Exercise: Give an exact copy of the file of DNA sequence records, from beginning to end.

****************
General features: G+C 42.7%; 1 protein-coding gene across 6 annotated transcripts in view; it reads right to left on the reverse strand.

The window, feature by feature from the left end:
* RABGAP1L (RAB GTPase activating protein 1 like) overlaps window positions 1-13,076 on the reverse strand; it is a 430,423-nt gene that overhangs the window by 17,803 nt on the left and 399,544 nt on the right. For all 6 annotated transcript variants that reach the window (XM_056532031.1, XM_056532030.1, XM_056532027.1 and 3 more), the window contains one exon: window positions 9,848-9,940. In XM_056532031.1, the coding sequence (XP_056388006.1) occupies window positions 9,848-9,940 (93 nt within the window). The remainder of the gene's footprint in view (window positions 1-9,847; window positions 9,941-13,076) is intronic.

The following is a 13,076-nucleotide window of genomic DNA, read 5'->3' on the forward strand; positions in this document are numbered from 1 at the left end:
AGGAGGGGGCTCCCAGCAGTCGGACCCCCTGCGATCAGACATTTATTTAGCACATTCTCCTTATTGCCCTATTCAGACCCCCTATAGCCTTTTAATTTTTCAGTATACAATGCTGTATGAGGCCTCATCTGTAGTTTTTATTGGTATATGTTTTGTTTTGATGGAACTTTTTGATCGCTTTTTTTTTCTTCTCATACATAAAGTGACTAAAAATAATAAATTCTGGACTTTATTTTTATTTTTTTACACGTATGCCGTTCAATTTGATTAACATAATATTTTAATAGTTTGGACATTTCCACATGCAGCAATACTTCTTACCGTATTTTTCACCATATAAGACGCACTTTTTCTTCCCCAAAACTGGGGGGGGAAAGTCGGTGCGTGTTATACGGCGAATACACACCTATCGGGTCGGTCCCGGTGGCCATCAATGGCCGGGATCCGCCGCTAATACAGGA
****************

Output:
General features: G+C 42.7%; 1 protein-coding gene across 6 annotated transcripts in view; it reads right to left on the reverse strand.

The window, feature by feature from the left end:
* RABGAP1L (RAB GTPase activating protein 1 like) overlaps window positions 1-13,076 on the reverse strand; it is a 430,423-nt gene that overhangs the window by 17,803 nt on the left and 399,544 nt on the right. For all 6 annotated transcript variants that reach the window (XM_056532031.1, XM_056532030.1, XM_056532027.1 and 3 more), the window contains one exon: window positions 9,848-9,940. In XM_056532031.1, the coding sequence (XP_056388006.1) occupies window positions 9,848-9,940 (93 nt within the window). The remainder of the gene's footprint in view (window positions 1-9,847; window positions 9,941-13,076) is intronic.

The following is a 13,076-nucleotide window of genomic DNA, read 5'->3' on the forward strand; positions in this document are numbered from 1 at the left end:
AGGAGGGGGCTCCCAGCAGTCGGACCCCCTGCGATCAGACATTTATTTAGCACATTCTCCTTATTGCCCTATTCAGACCCCCTATAGCCTTTTAATTTTTCAGTATACAATGCTGTATGAGGCCTCATCTGTAGTTTTTATTGGTATATGTTTTGTTTTGATGGAACTTTTTGATCGCTTTTTTTTTCTTCTCATACATAAAGTGACTAAAAATAATAAATTCTGGACTTTATTTTTATTTTTTTACACGTATGCCGTTCAATTTGATTAACATAATATTTTAATAGTTTGGACATTTCCACATGCAGCAATACTTCTTACCGTATTTTTCACCATATAAGACGCACTTTTTCTTCCCCAAAACTGGGGGGGGAAAGTCGGTGCGTGTTATACGGCGAATACACACCTATCGGGTCGGTCCCGGTGGCCATCAATGGCCGGGATCCGCCGCTAATACAGGA